Guest essay by Eric Worrall
h/t JoNova; Democrat Presidential Candidate Joe Biden is rushing to the polls with a plan to slam everyone with a raft of new green taxes. But as the 2019 Australian experience demonstrates, you cannot win an election by campaigning for higher taxes and the destruction of entire industries, no matter how much big city media cheerleaders love your plan to slam the deplorables.
Biden gambles on placing climate change at heart of US energy policy
Derek Brower, US energy editor
Republicans say the promise to invest $2tn in green energy threatens tens of thousands of jobs in oil and gas sector
He served in an Obama administration that oversaw a historic surge in American oil and gas production, as shale went mainstream. Tens of thousands of wells were drilled and energy-bearing rocks fractured from North Dakota to Texas. And the industry cheered when the government he was part of lifted a ban on crude exports in 2015.
Yet, Joe Biden — armed with a commanding lead in the polls ahead of November’s US presidential election — now promises a root-and-branch overhaul of the American energy system that will put climate change at its heart and which one worried industry adviser describes as “a Tet offensive” on the fossil fuels industry.
The plan, which will be aired again at the Democratic party convention this week, earmarks $2tn in spending over the next four years to use climate policy to drag the economy out of its pandemic-era recession. But Mr Biden’s plans for the energy sector would reach into everything from Middle East geopolitics to the global race with China over clean tech and is likely to prove unpopular among parts of the US electorate — dependent on oil and gas for jobs — in an election year.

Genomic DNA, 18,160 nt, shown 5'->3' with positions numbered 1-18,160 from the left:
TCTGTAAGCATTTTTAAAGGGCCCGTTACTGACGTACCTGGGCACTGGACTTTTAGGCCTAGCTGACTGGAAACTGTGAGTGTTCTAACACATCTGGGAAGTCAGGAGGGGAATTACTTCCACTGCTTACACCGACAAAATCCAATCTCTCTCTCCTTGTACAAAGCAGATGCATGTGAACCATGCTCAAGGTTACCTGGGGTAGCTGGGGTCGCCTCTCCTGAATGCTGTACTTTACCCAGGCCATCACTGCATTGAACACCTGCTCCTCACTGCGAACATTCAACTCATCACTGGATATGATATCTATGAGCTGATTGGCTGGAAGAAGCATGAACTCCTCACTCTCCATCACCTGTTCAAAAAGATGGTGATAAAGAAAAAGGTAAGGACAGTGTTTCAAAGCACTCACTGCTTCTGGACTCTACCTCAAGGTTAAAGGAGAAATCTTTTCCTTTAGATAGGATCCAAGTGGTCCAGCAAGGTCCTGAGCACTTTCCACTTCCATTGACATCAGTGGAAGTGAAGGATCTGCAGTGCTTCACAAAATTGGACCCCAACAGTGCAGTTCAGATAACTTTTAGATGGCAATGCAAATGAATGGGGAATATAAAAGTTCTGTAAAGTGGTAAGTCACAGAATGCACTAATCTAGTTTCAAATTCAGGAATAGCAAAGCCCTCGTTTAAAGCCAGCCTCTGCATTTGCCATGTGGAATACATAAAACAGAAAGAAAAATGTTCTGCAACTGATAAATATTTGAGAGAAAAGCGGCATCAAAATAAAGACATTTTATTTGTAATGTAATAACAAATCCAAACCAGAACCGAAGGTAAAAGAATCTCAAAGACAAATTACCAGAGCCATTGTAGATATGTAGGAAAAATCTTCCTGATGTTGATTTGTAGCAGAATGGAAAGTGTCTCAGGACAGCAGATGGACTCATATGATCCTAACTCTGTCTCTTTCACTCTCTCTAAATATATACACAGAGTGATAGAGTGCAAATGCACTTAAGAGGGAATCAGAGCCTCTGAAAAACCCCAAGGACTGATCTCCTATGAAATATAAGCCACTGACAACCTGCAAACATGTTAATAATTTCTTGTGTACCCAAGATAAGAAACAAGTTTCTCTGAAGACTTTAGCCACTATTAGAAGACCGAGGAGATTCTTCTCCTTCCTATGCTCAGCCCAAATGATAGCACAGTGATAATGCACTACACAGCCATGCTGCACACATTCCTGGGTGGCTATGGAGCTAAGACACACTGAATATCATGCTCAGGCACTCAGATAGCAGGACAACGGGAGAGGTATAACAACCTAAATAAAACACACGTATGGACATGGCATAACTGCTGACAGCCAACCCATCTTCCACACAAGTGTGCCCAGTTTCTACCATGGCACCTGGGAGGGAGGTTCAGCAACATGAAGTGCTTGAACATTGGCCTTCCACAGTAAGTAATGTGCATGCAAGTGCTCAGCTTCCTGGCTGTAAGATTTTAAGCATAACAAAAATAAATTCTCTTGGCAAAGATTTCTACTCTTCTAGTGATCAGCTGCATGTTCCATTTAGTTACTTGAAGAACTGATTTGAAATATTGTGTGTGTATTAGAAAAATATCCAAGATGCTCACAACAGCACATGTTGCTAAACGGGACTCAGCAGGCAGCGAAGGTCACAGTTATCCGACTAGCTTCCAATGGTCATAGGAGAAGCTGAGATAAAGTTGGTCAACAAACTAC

…Read more: https://www.ft.com/content/2ac477e7-34a4-4c0e-b9f4-018cef47d67d
How does Biden’s strategy compare to Australia in 2019? The parallels are remarkable.
The increasingly left wing Australian Labor Party went to the polls in 2019 against struggling incumbents, with a plan to do everything their most radical green inner city supporters wanted; hardline social justice, elimination of coal mining and new curbs on industry, police reform, carbon pricing, massive investment in renewables. They ignored the protests of rural supporters, coal miners and industrial unions.
Cheered on by big city journalists, Labor thought they couldn’t lose. I thought they couldn’t lose. One of the few people I know who called it right was my accountant friend.
My friend said “you cannot win an election by promising new taxes”. All his clients, all his friends, thought Labor would win, they thought everyone else would vote for Labor. But they had no intention of personally voting for a candidate who they thought would make their own life more difficult.